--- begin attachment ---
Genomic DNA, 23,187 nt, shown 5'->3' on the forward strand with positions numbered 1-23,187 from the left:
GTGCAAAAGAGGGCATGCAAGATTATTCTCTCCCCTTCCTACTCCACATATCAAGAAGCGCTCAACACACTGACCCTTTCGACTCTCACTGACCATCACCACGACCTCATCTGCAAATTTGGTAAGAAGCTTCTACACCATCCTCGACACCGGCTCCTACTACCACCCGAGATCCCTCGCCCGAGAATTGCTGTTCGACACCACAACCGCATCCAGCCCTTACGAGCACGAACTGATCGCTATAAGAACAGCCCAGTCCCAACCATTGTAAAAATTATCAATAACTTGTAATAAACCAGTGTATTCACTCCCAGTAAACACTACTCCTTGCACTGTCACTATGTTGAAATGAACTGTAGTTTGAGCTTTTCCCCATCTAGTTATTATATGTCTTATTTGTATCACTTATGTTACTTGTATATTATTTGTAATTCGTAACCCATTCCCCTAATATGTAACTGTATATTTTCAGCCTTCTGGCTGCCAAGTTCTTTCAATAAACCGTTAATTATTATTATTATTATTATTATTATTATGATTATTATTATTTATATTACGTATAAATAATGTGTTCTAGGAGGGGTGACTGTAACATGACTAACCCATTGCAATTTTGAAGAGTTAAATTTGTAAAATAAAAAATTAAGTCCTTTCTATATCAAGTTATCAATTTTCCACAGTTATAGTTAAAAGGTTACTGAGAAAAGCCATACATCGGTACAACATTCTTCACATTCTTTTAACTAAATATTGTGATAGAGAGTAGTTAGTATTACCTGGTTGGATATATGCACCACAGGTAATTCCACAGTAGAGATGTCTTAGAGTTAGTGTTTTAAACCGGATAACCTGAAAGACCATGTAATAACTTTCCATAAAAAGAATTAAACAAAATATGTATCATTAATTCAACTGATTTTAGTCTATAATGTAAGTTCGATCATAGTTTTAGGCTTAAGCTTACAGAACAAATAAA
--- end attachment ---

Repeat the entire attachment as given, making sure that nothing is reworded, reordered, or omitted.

Genomic DNA, 23,187 nt, shown 5'->3' on the forward strand with positions numbered 1-23,187 from the left:
GTGCAAAAGAGGGCATGCAAGATTATTCTCTCCCCTTCCTACTCCACATATCAAGAAGCGCTCAACACACTGACCCTTTCGACTCTCACTGACCATCACCACGACCTCATCTGCAAATTTGGTAAGAAGCTTCTACACCATCCTCGACACCGGCTCCTACTACCACCCGAGATCCCTCGCCCGAGAATTGCTGTTCGACACCACAACCGCATCCAGCCCTTACGAGCACGAACTGATCGCTATAAGAACAGCCCAGTCCCAACCATTGTAAAAATTATCAATAACTTGTAATAAACCAGTGTATTCACTCCCAGTAAACACTACTCCTTGCACTGTCACTATGTTGAAATGAACTGTAGTTTGAGCTTTTCCCCATCTAGTTATTATATGTCTTATTTGTATCACTTATGTTACTTGTATATTATTTGTAATTCGTAACCCATTCCCCTAATATGTAACTGTATATTTTCAGCCTTCTGGCTGCCAAGTTCTTTCAATAAACCGTTAATTATTATTATTATTATTATTATTATTATGATTATTATTATTTATATTACGTATAAATAATGTGTTCTAGGAGGGGTGACTGTAACATGACTAACCCATTGCAATTTTGAAGAGTTAAATTTGTAAAATAAAAAATTAAGTCCTTTCTATATCAAGTTATCAATTTTCCACAGTTATAGTTAAAAGGTTACTGAGAAAAGCCATACATCGGTACAACATTCTTCACATTCTTTTAACTAAATATTGTGATAGAGAGTAGTTAGTATTACCTGGTTGGATATATGCACCACAGGTAATTCCACAGTAGAGATGTCTTAGAGTTAGTGTTTTAAACCGGATAACCTGAAAGACCATGTAATAACTTTCCATAAAAAGAATTAAACAAAATATGTATCATTAATTCAACTGATTTTAGTCTATAATGTAAGTTCGATCATAGTTTTAGGCTTAAGCTTACAGAACAAATAAA